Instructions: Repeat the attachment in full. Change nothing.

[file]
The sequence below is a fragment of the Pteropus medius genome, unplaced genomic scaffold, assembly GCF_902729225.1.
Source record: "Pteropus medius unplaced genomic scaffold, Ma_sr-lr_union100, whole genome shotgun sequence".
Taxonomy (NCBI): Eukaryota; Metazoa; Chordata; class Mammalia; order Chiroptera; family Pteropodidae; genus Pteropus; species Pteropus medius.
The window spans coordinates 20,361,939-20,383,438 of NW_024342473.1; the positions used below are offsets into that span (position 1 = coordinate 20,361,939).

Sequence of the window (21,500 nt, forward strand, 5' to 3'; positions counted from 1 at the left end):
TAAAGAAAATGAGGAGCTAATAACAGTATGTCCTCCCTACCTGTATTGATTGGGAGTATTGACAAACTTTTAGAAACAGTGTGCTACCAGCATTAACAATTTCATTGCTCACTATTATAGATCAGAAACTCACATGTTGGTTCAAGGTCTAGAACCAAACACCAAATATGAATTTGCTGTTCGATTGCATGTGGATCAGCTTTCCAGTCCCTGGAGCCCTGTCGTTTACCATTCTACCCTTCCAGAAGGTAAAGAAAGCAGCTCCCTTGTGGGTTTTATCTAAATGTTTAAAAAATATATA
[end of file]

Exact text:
The sequence below is a fragment of the Pteropus medius genome, unplaced genomic scaffold, assembly GCF_902729225.1.
Source record: "Pteropus medius unplaced genomic scaffold, Ma_sr-lr_union100, whole genome shotgun sequence".
Taxonomy (NCBI): Eukaryota; Metazoa; Chordata; class Mammalia; order Chiroptera; family Pteropodidae; genus Pteropus; species Pteropus medius.
The window spans coordinates 20,361,939-20,383,438 of NW_024342473.1; the positions used below are offsets into that span (position 1 = coordinate 20,361,939).

Sequence of the window (21,500 nt, forward strand, 5' to 3'; positions counted from 1 at the left end):
TAAAGAAAATGAGGAGCTAATAACAGTATGTCCTCCCTACCTGTATTGATTGGGAGTATTGACAAACTTTTAGAAACAGTGTGCTACCAGCATTAACAATTTCATTGCTCACTATTATAGATCAGAAACTCACATGTTGGTTCAAGGTCTAGAACCAAACACCAAATATGAATTTGCTGTTCGATTGCATGTGGATCAGCTTTCCAGTCCCTGGAGCCCTGTCGTTTACCATTCTACCCTTCCAGAAGGTAAAGAAAGCAGCTCCCTTGTGGGTTTTATCTAAATGTTTAAAAAATATATA